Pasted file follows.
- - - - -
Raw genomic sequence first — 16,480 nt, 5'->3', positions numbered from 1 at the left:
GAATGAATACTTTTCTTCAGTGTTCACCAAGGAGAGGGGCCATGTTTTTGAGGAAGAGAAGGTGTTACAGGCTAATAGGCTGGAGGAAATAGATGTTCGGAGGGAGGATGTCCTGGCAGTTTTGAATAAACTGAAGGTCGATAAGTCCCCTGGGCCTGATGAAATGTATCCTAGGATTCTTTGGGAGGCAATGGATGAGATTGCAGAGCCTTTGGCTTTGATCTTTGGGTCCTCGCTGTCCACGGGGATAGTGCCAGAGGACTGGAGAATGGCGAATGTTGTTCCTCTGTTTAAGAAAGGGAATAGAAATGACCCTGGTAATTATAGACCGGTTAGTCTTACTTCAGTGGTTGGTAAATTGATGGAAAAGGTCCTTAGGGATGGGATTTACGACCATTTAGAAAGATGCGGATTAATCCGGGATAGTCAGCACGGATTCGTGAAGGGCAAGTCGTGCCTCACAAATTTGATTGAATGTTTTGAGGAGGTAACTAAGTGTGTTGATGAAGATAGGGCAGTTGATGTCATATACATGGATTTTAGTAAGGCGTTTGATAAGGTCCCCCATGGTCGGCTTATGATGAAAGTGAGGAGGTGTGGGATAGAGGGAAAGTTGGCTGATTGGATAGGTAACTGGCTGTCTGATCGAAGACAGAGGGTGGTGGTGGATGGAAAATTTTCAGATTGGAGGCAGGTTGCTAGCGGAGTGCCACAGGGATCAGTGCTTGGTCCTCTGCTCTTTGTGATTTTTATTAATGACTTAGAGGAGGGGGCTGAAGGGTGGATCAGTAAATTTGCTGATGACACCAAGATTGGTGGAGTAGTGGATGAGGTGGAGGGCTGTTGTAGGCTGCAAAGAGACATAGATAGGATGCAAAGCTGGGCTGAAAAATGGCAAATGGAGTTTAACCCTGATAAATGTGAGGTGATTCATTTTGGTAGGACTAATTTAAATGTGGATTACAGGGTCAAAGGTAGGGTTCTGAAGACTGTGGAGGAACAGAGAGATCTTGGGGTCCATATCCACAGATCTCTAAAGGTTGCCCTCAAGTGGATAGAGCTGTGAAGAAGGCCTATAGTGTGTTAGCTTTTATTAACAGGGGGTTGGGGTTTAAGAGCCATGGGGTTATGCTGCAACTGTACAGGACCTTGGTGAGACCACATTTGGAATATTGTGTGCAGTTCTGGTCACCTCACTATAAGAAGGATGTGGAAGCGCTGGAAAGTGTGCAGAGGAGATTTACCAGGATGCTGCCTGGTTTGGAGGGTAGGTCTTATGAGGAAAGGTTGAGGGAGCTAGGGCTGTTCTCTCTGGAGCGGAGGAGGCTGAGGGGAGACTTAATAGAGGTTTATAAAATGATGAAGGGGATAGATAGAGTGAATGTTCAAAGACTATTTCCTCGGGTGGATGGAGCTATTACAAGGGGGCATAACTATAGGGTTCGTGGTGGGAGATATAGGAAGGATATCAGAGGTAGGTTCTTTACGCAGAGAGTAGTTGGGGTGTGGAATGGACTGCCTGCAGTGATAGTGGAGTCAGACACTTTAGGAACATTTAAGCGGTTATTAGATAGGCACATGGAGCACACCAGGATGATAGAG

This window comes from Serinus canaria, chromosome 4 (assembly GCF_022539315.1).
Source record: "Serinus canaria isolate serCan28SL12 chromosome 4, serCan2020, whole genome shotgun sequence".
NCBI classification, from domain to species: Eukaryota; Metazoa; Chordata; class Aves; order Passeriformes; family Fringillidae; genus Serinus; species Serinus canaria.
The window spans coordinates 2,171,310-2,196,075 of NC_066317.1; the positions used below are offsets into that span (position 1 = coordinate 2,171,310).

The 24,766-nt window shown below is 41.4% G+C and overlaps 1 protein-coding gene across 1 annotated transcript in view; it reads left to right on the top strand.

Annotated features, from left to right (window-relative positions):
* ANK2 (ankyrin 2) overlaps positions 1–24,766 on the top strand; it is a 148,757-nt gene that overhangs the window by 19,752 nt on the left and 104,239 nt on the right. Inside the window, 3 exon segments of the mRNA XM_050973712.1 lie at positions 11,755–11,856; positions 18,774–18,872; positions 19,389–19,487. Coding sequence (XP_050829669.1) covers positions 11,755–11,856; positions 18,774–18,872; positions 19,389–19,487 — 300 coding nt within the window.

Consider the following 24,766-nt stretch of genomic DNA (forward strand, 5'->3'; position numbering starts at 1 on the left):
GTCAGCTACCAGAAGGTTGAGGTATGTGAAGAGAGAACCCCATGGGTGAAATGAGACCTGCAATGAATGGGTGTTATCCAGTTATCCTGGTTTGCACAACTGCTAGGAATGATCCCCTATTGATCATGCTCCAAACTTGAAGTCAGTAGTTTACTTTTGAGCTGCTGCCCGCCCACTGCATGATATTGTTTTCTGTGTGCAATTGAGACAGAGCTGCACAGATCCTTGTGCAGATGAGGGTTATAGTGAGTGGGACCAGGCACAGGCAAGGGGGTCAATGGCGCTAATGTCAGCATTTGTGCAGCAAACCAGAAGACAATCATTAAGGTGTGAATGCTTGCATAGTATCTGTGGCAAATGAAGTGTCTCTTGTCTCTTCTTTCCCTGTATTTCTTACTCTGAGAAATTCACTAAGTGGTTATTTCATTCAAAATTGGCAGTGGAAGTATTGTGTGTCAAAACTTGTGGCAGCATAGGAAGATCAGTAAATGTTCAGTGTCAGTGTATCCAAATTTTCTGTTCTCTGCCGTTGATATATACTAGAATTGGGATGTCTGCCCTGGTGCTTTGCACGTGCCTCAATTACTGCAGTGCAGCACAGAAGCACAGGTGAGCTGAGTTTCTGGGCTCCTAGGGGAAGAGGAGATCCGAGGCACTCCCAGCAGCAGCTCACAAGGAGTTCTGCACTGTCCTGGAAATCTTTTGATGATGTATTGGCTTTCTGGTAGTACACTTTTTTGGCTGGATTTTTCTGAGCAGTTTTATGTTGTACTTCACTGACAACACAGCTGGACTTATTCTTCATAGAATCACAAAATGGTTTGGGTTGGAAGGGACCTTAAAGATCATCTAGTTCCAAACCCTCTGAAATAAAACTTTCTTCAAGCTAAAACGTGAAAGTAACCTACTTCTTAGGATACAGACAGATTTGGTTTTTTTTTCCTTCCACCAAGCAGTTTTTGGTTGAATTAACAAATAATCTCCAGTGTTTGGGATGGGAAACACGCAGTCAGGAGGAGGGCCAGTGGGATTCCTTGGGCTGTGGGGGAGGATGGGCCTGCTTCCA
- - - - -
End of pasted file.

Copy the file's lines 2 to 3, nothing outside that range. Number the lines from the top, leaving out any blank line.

GAATGAATACTTTTCTTCAGTGTTCACCAAGGAGAGGGGCCATGTTTTTGAGGAAGAGAAGGTGTTACAGGCTAATAGGCTGGAGGAAATAGATGTTCGGAGGGAGGATGTCCTGGCAGTTTTGAATAAACTGAAGGTCGATAAGTCCCCTGGGCCTGATGAAATGTATCCTAGGATTCTTTGGGAGGCAATGGATGAGATTGCAGAGCCTTTGGCTTTGATCTTTGGGTCCTCGCTGTCCACGGGGATAGTGCCAGAGGACTGGAGAATGGCGAATGTTGTTCCTCTGTTTAAGAAAGGGAATAGAAATGACCCTGGTAATTATAGACCGGTTAGTCTTACTTCAGTGGTTGGTAAATTGATGGAAAAGGTCCTTAGGGATGGGATTTACGACCATTTAGAAAGATGCGGATTAATCCGGGATAGTCAGCACGGATTCGTGAAGGGCAAGTCGTGCCTCACAAATTTGATTGAATGTTTTGAGGAGGTAACTAAGTGTGTTGATGAAGATAGGGCAGTTGATGTCATATACATGGATTTTAGTAAGGCGTTTGATAAGGTCCCCCATGGTCGGCTTATGATGAAAGTGAGGAGGTGTGGGATAGAGGGAAAGTTGGCTGATTGGATAGGTAACTGGCTGTCTGATCGAAGACAGAGGGTGGTGGTGGATGGAAAATTTTCAGATTGGAGGCAGGTTGCTAGCGGAGTGCCACAGGGATCAGTGCTTGGTCCTCTGCTCTTTGTGATTTTTATTAATGACTTAGAGGAGGGGGCTGAAGGGTGGATCAGTAAATTTGCTGATGACACCAAGATTGGTGGAGTAGTGGATGAGGTGGAGGGCTGTTGTAGGCTGCAAAGAGACATAGATAGGATGCAAAGCTGGGCTGAAAAATGGCAAATGGAGTTTAACCCTGATAAATGTGAGGTGATTCATTTTGGTAGGACTAATTTAAATGTGGATTACAGGGTCAAAGGTAGGGTTCTGAAGACTGTGGAGGAACAGAGAGATCTTGGGGTCCATATCCACAGATCTCTAAAGGTTGCCCTCAAGTGGATAGAGCTGTGAAGAAGGCCTATAGTGTGTTAGCTTTTATTAACAGGGGGTTGGGGTTTAAGAGCCATGGGGTTATGCTGCAACTGTACAGGACCTTGGTGAGACCACATTTGGAATATTGTGTGCAGTTCTGGTCACCTCACTATAAGAAGGATGTGGAAGCGCTGGAAAGTGTGCAGAGGAGATTTACCAGGATGCTGCCTGGTTTGGAGGGTAGGTCTTATGAGGAAAGGTTGAGGGAGCTAGGGCTGTTCTCTCTGGAGCGGAGGAGGCTGAGGGGAGACTTAATAGAGGTTTATAAAATGATGAAGGGGATAGATAGAGTGAATGTTCAAAGACTATTTCCTCGGGTGGATGGAGCTATTACAAGGGGGCATAACTATAGGGTTCGTGGTGGGAGATATAGGAAGGATATCAGAGGTAGGTTCTTTACGCAGAGAGTAGTTGGGGTGTGGAATGGACTGCCTGCAGTGATAGTGGAGTCAGACACTTTAGGAACATTTAAGCGGTTATTAGATAGGCACATGGAGCACACCAGGATGATAGAG

This window comes from Serinus canaria, chromosome 4 (assembly GCF_022539315.1).